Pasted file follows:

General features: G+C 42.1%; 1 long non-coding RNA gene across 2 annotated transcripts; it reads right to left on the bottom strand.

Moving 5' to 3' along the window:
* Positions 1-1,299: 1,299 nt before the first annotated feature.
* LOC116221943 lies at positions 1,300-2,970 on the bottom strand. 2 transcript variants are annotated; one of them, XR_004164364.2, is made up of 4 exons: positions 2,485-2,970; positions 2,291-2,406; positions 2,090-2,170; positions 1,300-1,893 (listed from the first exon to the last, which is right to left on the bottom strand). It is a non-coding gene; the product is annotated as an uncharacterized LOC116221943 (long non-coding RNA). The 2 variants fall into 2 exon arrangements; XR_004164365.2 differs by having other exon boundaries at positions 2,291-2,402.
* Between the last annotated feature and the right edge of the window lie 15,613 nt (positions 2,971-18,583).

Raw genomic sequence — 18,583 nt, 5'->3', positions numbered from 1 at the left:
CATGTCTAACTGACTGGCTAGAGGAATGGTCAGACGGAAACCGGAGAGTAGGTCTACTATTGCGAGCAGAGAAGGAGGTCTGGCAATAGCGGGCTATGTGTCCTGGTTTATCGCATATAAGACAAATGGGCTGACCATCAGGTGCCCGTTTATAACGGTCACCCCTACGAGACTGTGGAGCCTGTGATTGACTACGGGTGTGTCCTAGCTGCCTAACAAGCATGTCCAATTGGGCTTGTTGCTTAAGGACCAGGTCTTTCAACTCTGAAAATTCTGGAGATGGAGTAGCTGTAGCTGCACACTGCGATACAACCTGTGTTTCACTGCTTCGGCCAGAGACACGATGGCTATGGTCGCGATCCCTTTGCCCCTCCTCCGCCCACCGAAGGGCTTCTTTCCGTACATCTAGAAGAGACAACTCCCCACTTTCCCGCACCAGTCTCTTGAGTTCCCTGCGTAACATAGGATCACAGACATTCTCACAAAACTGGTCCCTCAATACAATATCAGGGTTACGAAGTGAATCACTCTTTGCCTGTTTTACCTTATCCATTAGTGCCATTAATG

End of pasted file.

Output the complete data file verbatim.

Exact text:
General features: G+C 42.1%; 1 long non-coding RNA gene across 2 annotated transcripts; it reads right to left on the bottom strand.

Moving 5' to 3' along the window:
* Positions 1-1,299: 1,299 nt before the first annotated feature.
* LOC116221943 lies at positions 1,300-2,970 on the bottom strand. 2 transcript variants are annotated; one of them, XR_004164364.2, is made up of 4 exons: positions 2,485-2,970; positions 2,291-2,406; positions 2,090-2,170; positions 1,300-1,893 (listed from the first exon to the last, which is right to left on the bottom strand). It is a non-coding gene; the product is annotated as an uncharacterized LOC116221943 (long non-coding RNA). The 2 variants fall into 2 exon arrangements; XR_004164365.2 differs by having other exon boundaries at positions 2,291-2,402.
* Between the last annotated feature and the right edge of the window lie 15,613 nt (positions 2,971-18,583).

Raw genomic sequence — 18,583 nt, 5'->3', positions numbered from 1 at the left:
CATGTCTAACTGACTGGCTAGAGGAATGGTCAGACGGAAACCGGAGAGTAGGTCTACTATTGCGAGCAGAGAAGGAGGTCTGGCAATAGCGGGCTATGTGTCCTGGTTTATCGCATATAAGACAAATGGGCTGACCATCAGGTGCCCGTTTATAACGGTCACCCCTACGAGACTGTGGAGCCTGTGATTGACTACGGGTGTGTCCTAGCTGCCTAACAAGCATGTCCAATTGGGCTTGTTGCTTAAGGACCAGGTCTTTCAACTCTGAAAATTCTGGAGATGGAGTAGCTGTAGCTGCACACTGCGATACAACCTGTGTTTCACTGCTTCGGCCAGAGACACGATGGCTATGGTCGCGATCCCTTTGCCCCTCCTCCGCCCACCGAAGGGCTTCTTTCCGTACATCTAGAAGAGACAACTCCCCACTTTCCCGCACCAGTCTCTTGAGTTCCCTGCGTAACATAGGATCACAGACATTCTCACAAAACTGGTCCCTCAATACAATATCAGGGTTACGAAGTGAATCACTCTTTGCCTGTTTTACCTTATCCATTAGTGCCATTAATG